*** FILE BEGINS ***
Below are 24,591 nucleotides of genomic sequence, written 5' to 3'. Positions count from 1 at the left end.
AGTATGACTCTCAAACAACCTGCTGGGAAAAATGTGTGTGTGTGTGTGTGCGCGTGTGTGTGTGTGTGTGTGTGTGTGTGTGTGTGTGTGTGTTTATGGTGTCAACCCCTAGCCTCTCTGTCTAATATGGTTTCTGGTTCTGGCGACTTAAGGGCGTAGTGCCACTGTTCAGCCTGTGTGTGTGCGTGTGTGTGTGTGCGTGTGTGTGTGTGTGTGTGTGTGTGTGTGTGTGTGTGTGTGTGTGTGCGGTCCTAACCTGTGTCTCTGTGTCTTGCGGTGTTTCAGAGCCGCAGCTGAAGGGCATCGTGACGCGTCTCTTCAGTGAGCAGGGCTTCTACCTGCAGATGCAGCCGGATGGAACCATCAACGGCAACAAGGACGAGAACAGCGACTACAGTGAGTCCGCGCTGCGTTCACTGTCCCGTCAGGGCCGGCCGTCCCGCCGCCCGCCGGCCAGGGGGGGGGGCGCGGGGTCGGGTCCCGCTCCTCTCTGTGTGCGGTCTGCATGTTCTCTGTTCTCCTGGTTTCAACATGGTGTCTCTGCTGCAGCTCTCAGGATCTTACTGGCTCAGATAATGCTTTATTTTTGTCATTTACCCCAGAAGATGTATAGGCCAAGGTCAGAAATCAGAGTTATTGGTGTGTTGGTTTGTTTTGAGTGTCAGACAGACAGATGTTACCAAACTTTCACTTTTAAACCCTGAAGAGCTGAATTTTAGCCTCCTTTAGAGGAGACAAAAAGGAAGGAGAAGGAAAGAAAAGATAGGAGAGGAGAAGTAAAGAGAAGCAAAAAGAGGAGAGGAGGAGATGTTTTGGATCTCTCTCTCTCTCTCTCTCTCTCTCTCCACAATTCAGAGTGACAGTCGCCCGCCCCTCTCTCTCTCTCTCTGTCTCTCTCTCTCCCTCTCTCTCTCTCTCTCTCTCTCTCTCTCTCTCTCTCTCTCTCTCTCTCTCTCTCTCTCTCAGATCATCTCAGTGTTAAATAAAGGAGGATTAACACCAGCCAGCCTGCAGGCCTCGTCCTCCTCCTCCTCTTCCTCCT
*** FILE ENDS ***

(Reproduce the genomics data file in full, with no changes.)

Below are 24,591 nucleotides of genomic sequence, written 5' to 3'. Positions count from 1 at the left end.
AGTATGACTCTCAAACAACCTGCTGGGAAAAATGTGTGTGTGTGTGTGTGCGCGTGTGTGTGTGTGTGTGTGTGTGTGTGTGTGTGTGTGTGTTTATGGTGTCAACCCCTAGCCTCTCTGTCTAATATGGTTTCTGGTTCTGGCGACTTAAGGGCGTAGTGCCACTGTTCAGCCTGTGTGTGTGCGTGTGTGTGTGTGCGTGTGTGTGTGTGTGTGTGTGTGTGTGTGTGTGTGTGTGTGTGTGTGCGGTCCTAACCTGTGTCTCTGTGTCTTGCGGTGTTTCAGAGCCGCAGCTGAAGGGCATCGTGACGCGTCTCTTCAGTGAGCAGGGCTTCTACCTGCAGATGCAGCCGGATGGAACCATCAACGGCAACAAGGACGAGAACAGCGACTACAGTGAGTCCGCGCTGCGTTCACTGTCCCGTCAGGGCCGGCCGTCCCGCCGCCCGCCGGCCAGGGGGGGGGGCGCGGGGTCGGGTCCCGCTCCTCTCTGTGTGCGGTCTGCATGTTCTCTGTTCTCCTGGTTTCAACATGGTGTCTCTGCTGCAGCTCTCAGGATCTTACTGGCTCAGATAATGCTTTATTTTTGTCATTTACCCCAGAAGATGTATAGGCCAAGGTCAGAAATCAGAGTTATTGGTGTGTTGGTTTGTTTTGAGTGTCAGACAGACAGATGTTACCAAACTTTCACTTTTAAACCCTGAAGAGCTGAATTTTAGCCTCCTTTAGAGGAGACAAAAAGGAAGGAGAAGGAAAGAAAAGATAGGAGAGGAGAAGTAAAGAGAAGCAAAAAGAGGAGAGGAGGAGATGTTTTGGATCTCTCTCTCTCTCTCTCTCTCTCTCTCCACAATTCAGAGTGACAGTCGCCCGCCCCTCTCTCTCTCTCTCTGTCTCTCTCTCTCCCTCTCTCTCTCTCTCTCTCTCTCTCTCTCTCTCTCTCTCTCTCTCTCTCTCTCTCTCTCTCAGATCATCTCAGTGTTAAATAAAGGAGGATTAACACCAGCCAGCCTGCAGGCCTCGTCCTCCTCCTCCTCTTCCTCCT